This technology works by implementing real-time I/O encryption and decryption, so this implementation is transparent for your applications and users.
However, this type of implementation could lead to some performance degradation since more resources must be allocated in order to perform the encrypt/decrypt operations.
On this post we will compare how much longer take some of the most common DB operations, so in case you are planning to implement it on your database, you can have an idea on what to expect from different operations.
Setup of our example
For this example we will use the Wide World Importers sample database, and restore it 2 times, one decrypted, and the other one encrypted. Please note that the restored database is around 3.2 GB size, a relatively small one.
To encrypt one of the databases we use the following T-SQL (more info about how TDE works here):
After the above T-SQL has been executed, now we have the 2 databases ready for our example:
So it is just a matter of testing and measuring different operations and compare them (in no particular order):
We run a dbcc checkdb on each database with the following T-SQL:
we can see the results, it took around 6% more to complete:
Before we start this one, read this post about issues found on database backups with TDE enabled, so it is strongly recommended to patch your instances before using it.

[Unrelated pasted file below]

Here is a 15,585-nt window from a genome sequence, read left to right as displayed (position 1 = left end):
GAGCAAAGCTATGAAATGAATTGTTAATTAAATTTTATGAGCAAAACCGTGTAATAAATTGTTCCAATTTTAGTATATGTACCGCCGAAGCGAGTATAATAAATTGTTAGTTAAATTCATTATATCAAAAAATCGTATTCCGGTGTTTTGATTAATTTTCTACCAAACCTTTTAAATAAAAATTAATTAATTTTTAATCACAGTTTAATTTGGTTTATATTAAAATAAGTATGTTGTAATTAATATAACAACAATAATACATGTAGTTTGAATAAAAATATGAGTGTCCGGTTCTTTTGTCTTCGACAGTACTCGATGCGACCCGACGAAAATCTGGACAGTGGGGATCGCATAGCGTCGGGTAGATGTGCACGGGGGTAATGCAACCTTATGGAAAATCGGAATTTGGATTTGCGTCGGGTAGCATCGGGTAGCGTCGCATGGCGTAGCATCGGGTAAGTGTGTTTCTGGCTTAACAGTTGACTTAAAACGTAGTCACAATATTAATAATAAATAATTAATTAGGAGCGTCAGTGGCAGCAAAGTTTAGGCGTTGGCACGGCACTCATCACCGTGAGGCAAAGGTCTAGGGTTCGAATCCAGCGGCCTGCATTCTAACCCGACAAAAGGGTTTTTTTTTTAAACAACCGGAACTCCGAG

Surprisingly, this one took less time with encryption enabled, around 15% less time... but wait! this is because of the number of pages processed by each backup operation, because if you check the average speed, you can see the encrypted backup operation is in fact, slower (around 33%), so in the case of this operation, it can vary for your environment:
If you plan to restore an encrypted database to a different server, remember that you must back up your master key and certificate and restore it on the new server in order to do it, otherwise you will not able to recover encrypted data.
Since now we are on the same instance, master key and certificate are already there, so we just run the simple RESTORE command:
As with the backup operation, the restore took less time for the encrypted database, but you can see that is because of the number of pages processed, because if you check the average restore speed, for the encrypted database is slower (167% slower), so also check this one for your own databases:
We execute Rebuild index statements for random tables with the following T-SQL:
You can see the relevant execution results:
The encrypted database took around 24% more time (on average for all the operations) to complete.
Now we execute update statistics with full scan on various tables with the following T-SQL:
And these are the results:
Even when some of the tables took less time, on average the encrypted database took around 15% more time to complete the statistics update. This should be other to have into account to check for your own database.
For this post we will not test any DML or SELECT statement, but you are free to do your own tests and determine if TDE implementation suits for you.
As we stated earlier, we have demonstrated that additional workload is put on TDE enabled databases in order to support the encrypt/decrypt operations. Now is is your turn to perform your own validations to see how much is impacted your own databases with this, since this can vary on different storage types (for example on fast SSD storages, it could be barely noticed).